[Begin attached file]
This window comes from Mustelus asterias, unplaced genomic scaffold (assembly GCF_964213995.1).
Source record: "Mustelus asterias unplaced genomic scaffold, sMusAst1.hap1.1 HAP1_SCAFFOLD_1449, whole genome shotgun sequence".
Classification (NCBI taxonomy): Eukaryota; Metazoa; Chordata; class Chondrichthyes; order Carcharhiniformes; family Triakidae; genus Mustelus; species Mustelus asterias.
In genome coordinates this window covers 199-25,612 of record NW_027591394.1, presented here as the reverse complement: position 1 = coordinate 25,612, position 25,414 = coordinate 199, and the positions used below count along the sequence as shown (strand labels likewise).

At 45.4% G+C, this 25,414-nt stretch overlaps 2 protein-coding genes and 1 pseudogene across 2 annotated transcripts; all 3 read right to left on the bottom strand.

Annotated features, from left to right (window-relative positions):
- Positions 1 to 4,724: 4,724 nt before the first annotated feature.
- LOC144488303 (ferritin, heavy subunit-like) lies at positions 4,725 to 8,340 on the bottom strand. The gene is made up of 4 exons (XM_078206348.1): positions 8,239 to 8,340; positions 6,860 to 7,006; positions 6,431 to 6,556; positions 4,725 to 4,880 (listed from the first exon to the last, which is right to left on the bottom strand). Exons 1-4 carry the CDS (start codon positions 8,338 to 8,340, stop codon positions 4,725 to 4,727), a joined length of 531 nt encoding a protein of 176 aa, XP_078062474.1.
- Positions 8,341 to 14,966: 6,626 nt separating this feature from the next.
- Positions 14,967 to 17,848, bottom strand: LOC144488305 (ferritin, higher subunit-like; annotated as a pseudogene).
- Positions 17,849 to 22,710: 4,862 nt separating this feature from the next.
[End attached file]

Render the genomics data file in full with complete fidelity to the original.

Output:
This window comes from Mustelus asterias, unplaced genomic scaffold (assembly GCF_964213995.1).
Source record: "Mustelus asterias unplaced genomic scaffold, sMusAst1.hap1.1 HAP1_SCAFFOLD_1449, whole genome shotgun sequence".
Classification (NCBI taxonomy): Eukaryota; Metazoa; Chordata; class Chondrichthyes; order Carcharhiniformes; family Triakidae; genus Mustelus; species Mustelus asterias.
In genome coordinates this window covers 199-25,612 of record NW_027591394.1, presented here as the reverse complement: position 1 = coordinate 25,612, position 25,414 = coordinate 199, and the positions used below count along the sequence as shown (strand labels likewise).

At 45.4% G+C, this 25,414-nt stretch overlaps 2 protein-coding genes and 1 pseudogene across 2 annotated transcripts; all 3 read right to left on the bottom strand.

Annotated features, from left to right (window-relative positions):
- Positions 1 to 4,724: 4,724 nt before the first annotated feature.
- LOC144488303 (ferritin, heavy subunit-like) lies at positions 4,725 to 8,340 on the bottom strand. The gene is made up of 4 exons (XM_078206348.1): positions 8,239 to 8,340; positions 6,860 to 7,006; positions 6,431 to 6,556; positions 4,725 to 4,880 (listed from the first exon to the last, which is right to left on the bottom strand). Exons 1-4 carry the CDS (start codon positions 8,338 to 8,340, stop codon positions 4,725 to 4,727), a joined length of 531 nt encoding a protein of 176 aa, XP_078062474.1.
- Positions 8,341 to 14,966: 6,626 nt separating this feature from the next.
- Positions 14,967 to 17,848, bottom strand: LOC144488305 (ferritin, higher subunit-like; annotated as a pseudogene).
- Positions 17,849 to 22,710: 4,862 nt separating this feature from the next.